Thinking about ICD-11: It’s not too early (Or, at least, it shouldn’t be)

Oct. 12, 2018 / By Rhonda Butler

I highly recommend watching Donna Pickett’s ICD-11 presentation, given at the September 12 morning session of the ICD-10 Coordination and Maintenance (C&M) meeting in Baltimore. The link to the YouTube video is posted on the CMS website along with the other C&M meeting materials.

The presentation starts just after 2:55:48. After watching, if you want to know more google ICD-11 and check out the resources on the World Health Organization (WHO) website, including online browser, online coding tool, as well as an API for developers.

Here are a few “just the facts, ma’am” tidbits from the presentation:

  • The WHO officially launched ICD-11 on June 18, and the U.S. National Center for Vital and Health Statistics (NCVHS) has been having sessions related to release of ICD-11, since July. This version is considered “implementation ready,” and is available online for member countries to start preparing for implementation. The final approval vote by the WHO Assembly (as distinguished from the “launch” in June of this year) is scheduled for May of 2019.
  • ICD-11-MMS (ICD-11 for Mortality and Morbidity Statistics) is the new name. It reflects a major re-design of the classification in order to be more IT-friendly and to support better data collection on morbidity. Two major features of ICD-11 are Extensions and Clustering. Extensions are what in the ICD-10 world are called adjunct codes. They do not contain diagnoses per se, but describe laterality, acuity and other aspects of disease/health conditions. This eliminates the combinatorial explosion of adding one level of detail across a wide swath of the classification and makes the classification generally more flexible. Of course, when you break a diagnostic statement down into its component parts for simplicity and flexibility, you want to have a way to link them in the coded record, so “clustering” is the feature to enable linking. A “with” operator is used to link ICD-11 codes together to create a diagnostic “sentence,” with special characters like “&” or “|” used to link the diagnosis codes. Both features have some very nice potential for improving what we can get out of ICD-11 coded data.
  • 2023 is the earliest projected date for the U.S. to use ICD-11 for mortality data collection (coded by state health departments). Before that can happen, they will need an IT update of systems and coder training. Luckily for them, no regulatory process is required for coding mortality in ICD-11.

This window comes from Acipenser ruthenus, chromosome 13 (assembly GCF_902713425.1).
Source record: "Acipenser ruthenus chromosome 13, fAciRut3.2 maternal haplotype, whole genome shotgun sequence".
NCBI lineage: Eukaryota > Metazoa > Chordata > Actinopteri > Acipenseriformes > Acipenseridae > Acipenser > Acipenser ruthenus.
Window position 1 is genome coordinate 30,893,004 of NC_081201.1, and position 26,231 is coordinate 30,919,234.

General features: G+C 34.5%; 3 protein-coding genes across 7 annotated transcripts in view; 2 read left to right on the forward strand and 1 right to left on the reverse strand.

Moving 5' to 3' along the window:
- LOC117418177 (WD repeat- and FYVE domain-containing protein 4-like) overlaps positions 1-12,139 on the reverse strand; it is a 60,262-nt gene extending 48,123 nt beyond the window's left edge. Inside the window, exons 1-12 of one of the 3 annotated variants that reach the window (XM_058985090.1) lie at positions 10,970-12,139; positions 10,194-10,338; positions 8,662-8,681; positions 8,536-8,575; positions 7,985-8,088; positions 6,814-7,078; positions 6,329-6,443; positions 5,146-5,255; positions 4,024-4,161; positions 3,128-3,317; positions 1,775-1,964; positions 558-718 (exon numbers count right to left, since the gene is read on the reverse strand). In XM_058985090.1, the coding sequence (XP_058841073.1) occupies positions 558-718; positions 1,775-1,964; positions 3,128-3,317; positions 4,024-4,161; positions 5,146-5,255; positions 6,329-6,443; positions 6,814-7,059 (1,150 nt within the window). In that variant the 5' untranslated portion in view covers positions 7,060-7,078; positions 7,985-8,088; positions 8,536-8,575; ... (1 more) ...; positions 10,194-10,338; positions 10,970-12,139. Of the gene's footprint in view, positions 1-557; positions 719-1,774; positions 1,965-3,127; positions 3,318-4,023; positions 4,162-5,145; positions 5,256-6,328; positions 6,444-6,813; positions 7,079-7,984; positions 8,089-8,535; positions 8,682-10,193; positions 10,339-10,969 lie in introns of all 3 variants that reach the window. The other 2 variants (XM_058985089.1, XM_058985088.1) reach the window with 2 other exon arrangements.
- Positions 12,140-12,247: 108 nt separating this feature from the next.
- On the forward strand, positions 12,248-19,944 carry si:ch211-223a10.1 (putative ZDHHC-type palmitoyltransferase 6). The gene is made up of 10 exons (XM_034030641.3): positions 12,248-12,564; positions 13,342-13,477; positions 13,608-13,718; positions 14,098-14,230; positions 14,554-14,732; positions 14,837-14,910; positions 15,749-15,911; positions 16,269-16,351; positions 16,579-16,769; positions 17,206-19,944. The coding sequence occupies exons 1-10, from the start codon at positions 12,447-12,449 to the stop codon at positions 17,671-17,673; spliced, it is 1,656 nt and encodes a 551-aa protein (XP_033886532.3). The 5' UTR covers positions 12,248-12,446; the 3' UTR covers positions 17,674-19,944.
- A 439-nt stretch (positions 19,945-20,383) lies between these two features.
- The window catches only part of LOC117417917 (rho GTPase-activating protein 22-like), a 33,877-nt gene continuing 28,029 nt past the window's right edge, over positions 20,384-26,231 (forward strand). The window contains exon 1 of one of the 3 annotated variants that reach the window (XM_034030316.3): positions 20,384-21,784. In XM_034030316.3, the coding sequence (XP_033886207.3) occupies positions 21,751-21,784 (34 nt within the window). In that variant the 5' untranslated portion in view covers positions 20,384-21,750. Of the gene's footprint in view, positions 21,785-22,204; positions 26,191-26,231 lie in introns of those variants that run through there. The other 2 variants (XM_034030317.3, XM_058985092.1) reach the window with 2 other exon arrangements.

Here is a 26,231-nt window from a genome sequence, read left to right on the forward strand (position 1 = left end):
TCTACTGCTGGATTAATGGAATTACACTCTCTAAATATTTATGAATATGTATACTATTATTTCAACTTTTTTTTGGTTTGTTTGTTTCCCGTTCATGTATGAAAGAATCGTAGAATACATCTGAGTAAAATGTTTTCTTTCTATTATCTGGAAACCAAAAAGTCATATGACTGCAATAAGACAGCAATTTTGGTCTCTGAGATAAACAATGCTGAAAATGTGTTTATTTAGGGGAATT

• It is “too early to tell” whether other countries will find it necessary to create a national modification of ICD-11. (Remember, ICD-10-CM is the U.S. modification of the WHO version of ICD-10). The WHO apparently would like to impose licensing restrictions that limit the creation of national modifications, so they can maintain better control of the classification, but it has not been spelled out yet what countries can and can’t do with national modifications.

For those of you wondering why on earth you should give a rip about ICD-11, since it will likely be many years before it is implemented in the U.S., my response is, probably not enough of us gave a rip about ICD-10 early enough, and now, here we are, just getting comfy with a classification that is 25 years old, when the next version will likely be available for implementation in three years. It would be nice if we learned from the ICD-10 implementation experience, so that we don’t repeat it and find ourselves just getting comfy with ICD-11 three years before ICD-12 is released. Marx was right—history repeats itself, first as tragedy and then as farce. The history of ICD-10 implementation reads like a tragedy; repeating that history for ICD-11 would be a farce.

It takes many years to build the political and technical scaffolding necessary to implement the next version of the ICD. If we have learned from our ICD-10 history, we would do well to start getting ICD-11 scaffolding in place.

Rhonda Butler is a clinical research manager with 3M Health Information Systems.